> And here is another puzzle, which is not entirely
> unrelated with both the KK puzzles and the current probability
> discussion: I put three cards, two aces and a jack, on their
> face in a row. By using only one yes-no question and pointing
> one of the card, you must with certainty find one of the aces.
> I know where the cards are, and if you point on a ace, I will
> answer truthfully (like a knight), but if you point on the jack, I
> will answer completely randomly!
> How will you proceed?   (The puzzle is one invented by Boolos,
> as a subpuzzle of a harder one by Smullyan & McCarthy.
> Cf Boolos'  book "Logic, logic, and logic". According to
> Boolos, it illustrates something nice about the practical
> importance of the excluded middle principle. And this is
> a hint, perhaps.)


That is a nice one. It seems on a first thought that
whatever question I decide to ask, if I point on the jack the
answer will be random, so that I can't gain perfect information.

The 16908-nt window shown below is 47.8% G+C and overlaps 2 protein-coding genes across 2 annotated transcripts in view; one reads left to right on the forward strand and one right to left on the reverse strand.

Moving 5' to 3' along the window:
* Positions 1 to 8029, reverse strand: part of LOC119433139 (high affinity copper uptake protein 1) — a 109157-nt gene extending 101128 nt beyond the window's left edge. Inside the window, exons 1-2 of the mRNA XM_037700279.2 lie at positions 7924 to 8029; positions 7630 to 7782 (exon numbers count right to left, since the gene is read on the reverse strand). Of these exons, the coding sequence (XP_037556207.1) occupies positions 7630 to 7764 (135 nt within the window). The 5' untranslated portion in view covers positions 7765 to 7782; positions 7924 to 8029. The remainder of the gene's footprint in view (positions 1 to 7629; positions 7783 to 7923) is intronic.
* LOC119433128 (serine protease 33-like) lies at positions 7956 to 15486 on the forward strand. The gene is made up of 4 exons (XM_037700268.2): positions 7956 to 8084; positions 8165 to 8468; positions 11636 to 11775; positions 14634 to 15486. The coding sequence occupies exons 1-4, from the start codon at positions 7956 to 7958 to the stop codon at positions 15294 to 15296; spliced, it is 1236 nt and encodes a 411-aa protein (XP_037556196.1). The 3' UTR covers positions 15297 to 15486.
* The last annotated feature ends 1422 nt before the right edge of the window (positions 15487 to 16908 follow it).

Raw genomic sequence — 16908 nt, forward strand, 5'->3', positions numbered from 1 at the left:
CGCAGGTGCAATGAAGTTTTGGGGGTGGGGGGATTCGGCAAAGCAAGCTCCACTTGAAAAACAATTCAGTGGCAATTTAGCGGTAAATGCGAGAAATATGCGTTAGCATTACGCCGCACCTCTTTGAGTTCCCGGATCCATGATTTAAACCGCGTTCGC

I came up with a way out, but by making an assumption that
is not explicit in your statement - that I can make a question
which does not have an answer.

I could ask you: "Is the answer to this question no?"

In case I point to an ace, you cannot answer it. In case I point
to a jack, you answer randomly. 

One other solution would be if I could ask a question about
other cards. I could then point to the first one and ask:
is any of the first two a jack? If you answer 'no' I know that
card 2 is an ace. If you answer yes I know that card 3 is an

Is any of these the book's solution?


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